Long-Term Dietary Risk Factor Assessment and Incident AD
Principal Investigator: MARTHA MORRIS
Abstract: This application proposes to investigate hypotheses on the associations of long-term dietary intake of a number of micro nutrients and dietary fats with incident Alzheimer's disease and cognitive decline in an existing biracial population study, the Chicago Health and Aging Project (CHAP). Recent findings by this group of investigators and others suggest that dietary intake of folate, vitamin B-12, and vitamin B-6 may be protective against incident Alzheimer's disease. Others propose that the mechanism for protection by these micronutrients may be through reduction in the accumulation of homocysteine. In addition, we found that intake of antioxidant nutrients and dietary fat composition may be important in the development of Alzheimer's disease, although associations for intakes of polyunsaturated and monounsaturated fats, the n-3 fatty acids, alpha-linolenic acid and eicosapentaenoic acid, vitamin C, and vitamin E supplement use were unclear or marginally significant. The CHAP study provides many essential elements to test these dietary hypotheses including, a prospective design, a validated dietary assessment tool, structured clinical evaluation for unbiased case detection, and up to 15 years of cognitive change data on more than 6,000 persons. However, because the ongoing CHAP study is being greatly expanded to include newly age-eligible cohorts as the original cohort decreases in size due to mortality, and the only existing dietary data is at baseline on the original cohort, it is not currently possible to take advantage of the increased statistical power and longer follow-up of the expanded study. Therefore, in order to account for intraindividual variation in dietary intake over the long follow-up period, and to test conclusively these new and exciting dietary hypotheses, the proposed study will: 1) conduct repeated dietary assessments in the entire CHAP study community to accurately measure long-term intake, and 2) conduct biochemical analyses of banked blood samples for plasma homocysteine concentration. The proposed application should help to answer important scientific questions on the dietary prevention of a debilitating disease that affects a large number of older persons.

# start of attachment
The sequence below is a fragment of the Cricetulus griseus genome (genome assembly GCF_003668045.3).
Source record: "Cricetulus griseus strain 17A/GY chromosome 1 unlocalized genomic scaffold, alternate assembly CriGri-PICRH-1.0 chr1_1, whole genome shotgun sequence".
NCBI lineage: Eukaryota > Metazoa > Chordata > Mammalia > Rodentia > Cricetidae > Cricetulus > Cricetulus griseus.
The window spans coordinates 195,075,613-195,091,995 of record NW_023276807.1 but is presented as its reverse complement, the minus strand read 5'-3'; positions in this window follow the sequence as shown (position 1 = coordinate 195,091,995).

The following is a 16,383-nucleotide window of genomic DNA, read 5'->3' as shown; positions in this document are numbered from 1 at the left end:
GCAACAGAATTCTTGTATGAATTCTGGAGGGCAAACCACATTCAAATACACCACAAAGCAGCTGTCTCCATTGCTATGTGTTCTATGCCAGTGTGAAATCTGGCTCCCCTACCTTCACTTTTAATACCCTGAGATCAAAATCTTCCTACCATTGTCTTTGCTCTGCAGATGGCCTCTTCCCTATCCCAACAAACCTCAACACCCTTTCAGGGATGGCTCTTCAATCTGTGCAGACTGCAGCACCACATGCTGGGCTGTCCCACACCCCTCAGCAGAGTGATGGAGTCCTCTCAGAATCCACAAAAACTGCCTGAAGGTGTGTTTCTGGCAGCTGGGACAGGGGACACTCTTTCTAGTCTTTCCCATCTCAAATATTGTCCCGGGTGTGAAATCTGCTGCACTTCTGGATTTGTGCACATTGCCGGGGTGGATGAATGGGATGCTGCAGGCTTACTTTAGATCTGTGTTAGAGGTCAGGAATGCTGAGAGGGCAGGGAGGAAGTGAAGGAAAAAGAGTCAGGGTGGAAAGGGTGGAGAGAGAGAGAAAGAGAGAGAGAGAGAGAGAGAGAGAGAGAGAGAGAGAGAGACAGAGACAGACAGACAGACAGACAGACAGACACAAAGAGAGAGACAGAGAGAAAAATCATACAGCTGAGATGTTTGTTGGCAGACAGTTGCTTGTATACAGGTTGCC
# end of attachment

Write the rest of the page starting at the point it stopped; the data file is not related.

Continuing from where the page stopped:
Funding Period: 2004-08-15 - 2010-06-30
more information: NIH RePORT
- Is dietary intake of folate too low?Martha Clare Morris
Rush Institute for Healthy Aging, Chicago, IL 60612, USA
Lancet 369:166-7. 2007
- The role of nutrition in Alzheimer's disease: epidemiological evidenceM C Morris
Section of Nutritional Epidemiology and Nutrition, Department of Internal Medicine, Rush University Medical Center, Chicago, IL, USA
Eur J Neurol 16:1-7. 2009..This review will focus on epidemiological evidence investigating the relationship between nutrition and AD, focusing particularly on the roles of dietary fats and antioxidants...
- Mediterranean diet and depressive symptoms among older adults over timeK A Skarupski
Rush University Medical Center, 1653 West Congress Pkwy, Kidston Building, Suite 606 Chicago, IL 60612, USA
J Nutr Health Aging 17:441-5. 2013..To examine whether adherence to a Mediterranean-based dietary pattern is predictive of depressive symptoms among older adults...
- Temporal course of depressive symptoms during the development of Alzheimer diseaseR S Wilson
Rush Alzheimer s Disease Center, Rush University Medical Center, 600 South Paulina St, Chicago, IL 60612, USA
Neurology 75:21-6. 2010..To characterize change in depressive symptoms before and after the onset of dementia in Alzheimer disease (AD)...
- Change in risk of Alzheimer disease over timeL E Hebert
Rush Institute for Healthy Aging, 1645 W Jackson Blvd Suite 675, Chicago, IL 60612, USA
Neurology 75:786-91. 2010..The increase in numbers of people at the oldest ages in the population will bring an increase in the number of people with AD. Projections of the size of the increase assume the risk of AD is constant...
- Cognitive activity and the cognitive morbidity of Alzheimer diseaseR S Wilson
Rush Alzheimer s Disease Center, Rush University Medical Center, Chicago, IL 60612, USA
Neurology 75:990-6. 2010..To test the hypothesis that frequent cognitive activity predicts slower cognitive decline before dementia onset in Alzheimer disease (AD) and faster decline thereafter...